s steadily being sold off to commercial interests. But the marked seasonality of tourism in Greece poses a formidable challenge, with 92 per cent of annual arrivals concentrated on just over half the year, from April to October. Many Greek islanders are u
nderstandably quite content with an economic cycle which winds down in the autumn and doesn't pick up again until spring. But it doesn't look so great to accountants poring over the balance sheets.
Curiously, winter visitors to Greece are proving hard to recruit, with the notable exception of the Japanese and the Irish who are wise enough to avoid the high season heat. Still leading the pack in the summer are the British and the Germans, togethe
r accounting for over 45 per cent of all foreign arrivals year round. In the early '90s Germany surged ahead, ousting the UK from its traditional number one spot, but the British have staged a comeback and are again in the lead at almost 23 per cent of th
e total. The French, with less than 6 per cent, maintain an unusually low profile.
The most promising markets in terms of growth percentage are in the territories of the former Soviet bloc. Russia finds itself intimately drawn to Greece, the only western country with which it shares the religious traditions of the Orthodox Church and to
which it owes its Cyrillic alphabet. By contrast to their previous image in the old days of socialism, these new eastern European tourists are not by nature low spenders. The Russians, in particular, are never happier than when splashing out stacks of mo
ney on holiday fun.
Apart from wider diversification of markets, Greek tourism professionals are looking for other ways to improve the quality of the business. Since holiday makers generally stay on the islands and nearly all the major sites of antiquity are on the mainl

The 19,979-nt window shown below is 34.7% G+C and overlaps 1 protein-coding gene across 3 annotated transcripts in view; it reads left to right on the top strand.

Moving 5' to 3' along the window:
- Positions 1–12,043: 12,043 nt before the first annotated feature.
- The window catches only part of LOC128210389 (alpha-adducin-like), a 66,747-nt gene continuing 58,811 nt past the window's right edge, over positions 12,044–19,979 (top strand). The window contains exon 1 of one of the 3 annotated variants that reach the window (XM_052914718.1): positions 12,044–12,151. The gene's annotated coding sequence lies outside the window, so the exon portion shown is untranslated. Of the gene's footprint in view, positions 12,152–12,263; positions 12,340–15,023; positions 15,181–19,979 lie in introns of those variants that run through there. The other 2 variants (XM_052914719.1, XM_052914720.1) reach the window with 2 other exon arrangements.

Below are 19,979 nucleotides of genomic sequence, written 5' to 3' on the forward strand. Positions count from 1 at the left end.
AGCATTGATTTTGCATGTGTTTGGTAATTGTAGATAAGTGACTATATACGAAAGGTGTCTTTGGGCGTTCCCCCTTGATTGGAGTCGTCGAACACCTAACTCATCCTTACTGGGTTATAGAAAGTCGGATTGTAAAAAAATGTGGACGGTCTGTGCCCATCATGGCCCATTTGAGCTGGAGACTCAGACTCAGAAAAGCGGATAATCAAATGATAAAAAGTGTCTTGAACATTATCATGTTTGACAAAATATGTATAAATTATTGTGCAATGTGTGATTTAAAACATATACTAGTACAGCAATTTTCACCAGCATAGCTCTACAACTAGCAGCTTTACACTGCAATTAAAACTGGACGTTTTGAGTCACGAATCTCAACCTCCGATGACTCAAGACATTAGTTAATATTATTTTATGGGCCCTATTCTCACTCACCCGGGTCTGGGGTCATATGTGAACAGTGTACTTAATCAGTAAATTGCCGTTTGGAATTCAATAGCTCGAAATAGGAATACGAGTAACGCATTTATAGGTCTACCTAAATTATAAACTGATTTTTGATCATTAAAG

and, it would seem that people have lost sight of the cultural attractions which drew the first visitors to these shores over a hundred years ago. The glory that was Greece may be in the air you breathe, the atmosphere all around you, as one historian tol
d me, but today's tourists seem to have lost that sense of wonder. A more effective marketing of the mainland using the international airports at Athens and Thessaloniki could help redress the situation.
Meanwhile, early indications for 1997 were more promising than had been feared by the doom-mongers. But a considerable shock has been registered nonetheless and earnest discussions will continue throughout the long hot summer about the way ahead for Greek
tourism. We can probably look forward to a more intensive promotion of the essential Greekness of Greece and her unique cultural inheritance. Perhaps we might also expect a thunderbolt from Zeus who has been mightily displeased by the falling visitor lev
els in recent years. In truth, larger consignments of foreign tourists are urgently needed to placate the father of the gods.
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The Pleasure Business
The Greek economy is having a shaky time, but one business that is constant is the oldest of all.
Michael Jenner reports.